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MatPlus.Net Forum Fairies Help needed with Locusts!
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(1) Posted by Administrator [Saturday, Feb 25, 2012 04:49]

Help needed with Locusts!

Can anybody teach me, and give the example(s), about the Knight-Locust and Pawn-Locust (and also the related marine pieces Squid and Prawn)??

Thank you!
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(2) Posted by Kevin Begley [Saturday, Feb 25, 2012 07:41]; edited by Kevin Begley [12-02-25]

>"Knight-Locust and Pawn-Locust (and also the related marine pieces Squid and Prawn)??"

The Fairy Kings article defines:
Squid: moves like a Knight and captures like a Knight-Locust.
Prawn: moves like a Pawn and captures diagonally like a Pawn-Locust.

Unfortunately, it does not define a Knight-Locust or Pawn-Locust.

My semi-educated guess is:

Knight-Locust is PROBABLY like a Knight-hopper, except it must arrive on an empty square, and it must capture the hurdle (hurdling friendly units is illegal).
Note: a Knight-hopper is like a Nightrider-hopper, except it is not a rider.

Thus, a Knight-Locust from a1 may hurdle (and capture the hurdle on) b3/c2, and arrive on empty square c5/e3.
But, unlike a Nightrider-Locust, it may not -- again, from a1 -- hurdle something on c5/e3 (even if d7/g4 are unoccupied).

A Pawn-Locust might similarly move like a Pawn-hopper, except, again, it must arrive on an empty square, and capture the hurdle.
A Pawn-hopper moves like a pawn, but both moves (only forwards) and captures (only diagonally) by hurdling.

Thus, a white Pawn-Locust from f3 PROBABLY can hurdle (without capturing the hurdle) some unit on f4, arriving onto an empty f5.
Or it might hurdle (capturing the hurdle) some unit on e4/g4, arriving onto an empty d5/h5.
Even if my guesses are correct, it is highly unclear to me whether a Pawn-Locust can legally forward hurdle (w/o capturing the hurdle) over a friendly unit.

That's my best guess... but, I find no problems using these fairy units (even by another name).
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(3) Posted by Kevin Begley [Saturday, Feb 25, 2012 08:04]; edited by Kevin Begley [12-02-25]

I was thinking these might also refer to Knight- and Pawn-units, from the marine-family, in some specific variant chess game.
And, I managed to find a possible explanation:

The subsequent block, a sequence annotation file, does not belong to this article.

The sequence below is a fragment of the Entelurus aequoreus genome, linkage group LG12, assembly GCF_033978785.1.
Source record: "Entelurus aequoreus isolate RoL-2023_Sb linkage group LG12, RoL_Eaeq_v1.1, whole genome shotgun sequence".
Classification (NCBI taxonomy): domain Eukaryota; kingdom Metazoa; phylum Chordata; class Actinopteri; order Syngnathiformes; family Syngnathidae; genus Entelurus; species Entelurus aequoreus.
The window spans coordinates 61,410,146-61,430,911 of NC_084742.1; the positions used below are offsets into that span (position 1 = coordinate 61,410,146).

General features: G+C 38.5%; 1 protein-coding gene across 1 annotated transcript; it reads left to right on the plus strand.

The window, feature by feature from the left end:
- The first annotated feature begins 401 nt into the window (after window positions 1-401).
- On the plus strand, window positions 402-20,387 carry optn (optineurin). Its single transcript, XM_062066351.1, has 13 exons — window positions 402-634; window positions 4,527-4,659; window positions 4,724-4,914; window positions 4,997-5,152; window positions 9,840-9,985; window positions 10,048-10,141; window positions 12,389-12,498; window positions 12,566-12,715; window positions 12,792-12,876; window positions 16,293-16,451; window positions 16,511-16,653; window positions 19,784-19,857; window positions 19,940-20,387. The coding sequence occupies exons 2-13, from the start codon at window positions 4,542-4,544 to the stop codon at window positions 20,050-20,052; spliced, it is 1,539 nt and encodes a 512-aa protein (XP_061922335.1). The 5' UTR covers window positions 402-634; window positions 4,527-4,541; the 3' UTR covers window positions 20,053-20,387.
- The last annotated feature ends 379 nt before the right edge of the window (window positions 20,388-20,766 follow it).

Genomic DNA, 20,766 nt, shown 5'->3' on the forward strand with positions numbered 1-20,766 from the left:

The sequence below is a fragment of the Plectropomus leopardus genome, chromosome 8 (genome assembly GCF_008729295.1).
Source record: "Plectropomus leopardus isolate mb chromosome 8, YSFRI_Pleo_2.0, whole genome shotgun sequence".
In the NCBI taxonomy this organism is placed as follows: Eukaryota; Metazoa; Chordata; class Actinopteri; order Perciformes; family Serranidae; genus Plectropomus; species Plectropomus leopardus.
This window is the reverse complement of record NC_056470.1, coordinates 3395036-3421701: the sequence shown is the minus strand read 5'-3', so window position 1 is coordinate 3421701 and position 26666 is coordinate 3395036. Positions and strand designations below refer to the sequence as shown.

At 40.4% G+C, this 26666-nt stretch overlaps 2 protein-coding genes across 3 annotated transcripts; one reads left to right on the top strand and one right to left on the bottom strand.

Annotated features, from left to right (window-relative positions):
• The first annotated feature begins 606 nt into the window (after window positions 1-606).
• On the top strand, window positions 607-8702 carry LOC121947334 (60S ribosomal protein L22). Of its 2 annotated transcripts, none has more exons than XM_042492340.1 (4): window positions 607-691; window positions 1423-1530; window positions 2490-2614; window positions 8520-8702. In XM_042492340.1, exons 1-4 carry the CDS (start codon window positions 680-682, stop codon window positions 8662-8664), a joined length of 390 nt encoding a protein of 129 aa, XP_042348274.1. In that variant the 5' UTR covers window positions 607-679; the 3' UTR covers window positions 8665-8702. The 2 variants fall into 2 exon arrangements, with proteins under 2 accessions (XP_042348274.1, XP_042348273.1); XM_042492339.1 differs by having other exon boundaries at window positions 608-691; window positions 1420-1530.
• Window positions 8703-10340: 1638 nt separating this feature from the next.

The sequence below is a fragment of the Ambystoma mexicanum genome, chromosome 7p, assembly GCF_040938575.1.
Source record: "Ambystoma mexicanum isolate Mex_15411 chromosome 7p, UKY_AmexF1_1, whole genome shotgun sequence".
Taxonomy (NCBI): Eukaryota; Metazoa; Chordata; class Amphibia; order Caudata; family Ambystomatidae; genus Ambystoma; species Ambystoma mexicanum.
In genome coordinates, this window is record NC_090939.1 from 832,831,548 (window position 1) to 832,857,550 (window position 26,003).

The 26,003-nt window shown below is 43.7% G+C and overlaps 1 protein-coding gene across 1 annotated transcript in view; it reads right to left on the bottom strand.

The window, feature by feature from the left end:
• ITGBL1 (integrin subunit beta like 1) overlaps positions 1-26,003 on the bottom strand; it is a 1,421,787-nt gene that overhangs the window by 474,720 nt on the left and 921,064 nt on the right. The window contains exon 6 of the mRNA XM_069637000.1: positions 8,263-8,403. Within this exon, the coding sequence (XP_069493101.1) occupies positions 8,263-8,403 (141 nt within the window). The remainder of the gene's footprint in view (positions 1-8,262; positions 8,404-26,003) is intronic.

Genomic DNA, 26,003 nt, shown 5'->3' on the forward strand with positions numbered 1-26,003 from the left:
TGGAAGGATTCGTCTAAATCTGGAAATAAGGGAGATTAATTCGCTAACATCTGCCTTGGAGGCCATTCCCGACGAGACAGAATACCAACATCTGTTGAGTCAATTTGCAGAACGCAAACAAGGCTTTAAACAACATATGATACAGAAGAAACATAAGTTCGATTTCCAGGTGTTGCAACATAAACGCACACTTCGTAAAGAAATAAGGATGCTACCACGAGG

It covers squids and prawns (from which you can infer the meaning of the other units, based upon the definition provided in the fairy King's article).
However, be warned: this site does not exactly provide concise definitions.

According to the site:
"Snail+Shrimp=PRAWN" and "Snail+Lobster+Shrimp=SQUID"

So, what is a Snail, Lobster, and Shrimp?
I'm glad you asked that... the simplest answer I can gather (assuming the mathematical operators function normally) would be: "Snail = Trilobite - Lobster"

And, what in the deep, deep sea is a Trilobite?
Clearly, the answer is: " extinct marine invertebrate whose left, right, and central lobes (hence the name) fit with 3 (in 2d) forward leaps..."

Duh. Of course! Sea-Cucumber takes Abalone at Davey-Jones-3, checkmate.
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(4) Posted by Joost de Heer [Monday, Feb 27, 2012 00:42]; edited by Joost de Heer [12-02-27]

Some examples of the marine knight and the marine pawn:

Reto Aschwanden
Mark Ridley 40 jubilee
3rd HM
(= 13+6 )

#2 ( = squid (marine knight), = sirene (marine queen))
1. Sc2 [2. Rxd4#]
1...SI~ 2. f3#
1...SIf4! 2. SIf3#
1...SIf5! 2. CMxf5-g3#
1...SIf6! 2. gxf6#
1...SIf7! 2. f4#

Romeo Bedoni
diagrammes 1991
(= 3+4 )

h#3 = Poseidon (marine king), = prawn (marine pawn)
1. b3 axb3-c4 2. b1=TR c4xb5-a6 3. TRb7 a6xb7-c8=SI# (TR=Triton (marine rook))
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(5) Posted by Administrator [Monday, Feb 27, 2012 02:35]

Thanks for the help! Joost's examples helped me to search the WinChloe in different way and I found a few dozens more problems quering for 'Cavalier marin' and 'Pion marin' - should have got this idea myself, but the fact that other marine pieces are there with their 'real' names (Poséidon, Sirène, Triton, Néréïde) has misled me.

So the definitions are:
Squid: moves like a Knight and captures like a Knight-Locust
Prawn: moves like a Pawn and captures diagonally like a Pawn-Locust

Now, knowing what I should search for, I found the competent answer at Christian Poisson' site:
"Equilocusauteur(m,n) - (m,n)Equilocuhopper
Piece moving like a (m,n)Leaper until it reaches a square occupied by a unit which can be captured: the hurdle. Then, from the hurdle, without changing direction, it makes a (m,n)Leaper leap on a square which must be unoccupied. The unit on the hurdle is captured."


Definitions for Knight-Locust and Pawn-Locust can be simply deduced from this.
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MatPlus.Net Forum Fairies Help needed with Locusts!